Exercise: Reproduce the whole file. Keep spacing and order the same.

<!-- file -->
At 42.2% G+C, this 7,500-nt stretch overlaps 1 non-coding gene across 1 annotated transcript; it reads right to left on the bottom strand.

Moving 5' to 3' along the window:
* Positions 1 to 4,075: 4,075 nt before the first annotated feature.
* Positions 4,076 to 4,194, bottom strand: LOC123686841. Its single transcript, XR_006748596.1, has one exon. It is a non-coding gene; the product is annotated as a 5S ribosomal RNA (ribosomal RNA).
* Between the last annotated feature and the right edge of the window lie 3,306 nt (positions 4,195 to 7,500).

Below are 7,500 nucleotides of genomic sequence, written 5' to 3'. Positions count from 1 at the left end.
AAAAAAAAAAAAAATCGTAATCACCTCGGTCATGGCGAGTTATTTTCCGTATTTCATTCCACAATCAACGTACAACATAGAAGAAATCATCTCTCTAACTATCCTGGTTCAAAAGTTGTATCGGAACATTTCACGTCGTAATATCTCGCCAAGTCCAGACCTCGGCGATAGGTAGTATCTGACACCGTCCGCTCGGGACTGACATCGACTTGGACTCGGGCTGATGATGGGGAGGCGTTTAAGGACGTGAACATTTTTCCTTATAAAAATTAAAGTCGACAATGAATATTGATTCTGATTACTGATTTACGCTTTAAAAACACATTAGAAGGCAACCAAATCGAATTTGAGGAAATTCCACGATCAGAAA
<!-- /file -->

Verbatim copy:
At 42.2% G+C, this 7,500-nt stretch overlaps 1 non-coding gene across 1 annotated transcript; it reads right to left on the bottom strand.

Moving 5' to 3' along the window:
* Positions 1 to 4,075: 4,075 nt before the first annotated feature.
* Positions 4,076 to 4,194, bottom strand: LOC123686841. Its single transcript, XR_006748596.1, has one exon. It is a non-coding gene; the product is annotated as a 5S ribosomal RNA (ribosomal RNA).
* Between the last annotated feature and the right edge of the window lie 3,306 nt (positions 4,195 to 7,500).

Below are 7,500 nucleotides of genomic sequence, written 5' to 3'. Positions count from 1 at the left end.
AAAAAAAAAAAAAATCGTAATCACCTCGGTCATGGCGAGTTATTTTCCGTATTTCATTCCACAATCAACGTACAACATAGAAGAAATCATCTCTCTAACTATCCTGGTTCAAAAGTTGTATCGGAACATTTCACGTCGTAATATCTCGCCAAGTCCAGACCTCGGCGATAGGTAGTATCTGACACCGTCCGCTCGGGACTGACATCGACTTGGACTCGGGCTGATGATGGGGAGGCGTTTAAGGACGTGAACATTTTTCCTTATAAAAATTAAAGTCGACAATGAATATTGATTCTGATTACTGATTTACGCTTTAAAAACACATTAGAAGGCAACCAAATCGAATTTGAGGAAATTCCACGATCAGAAA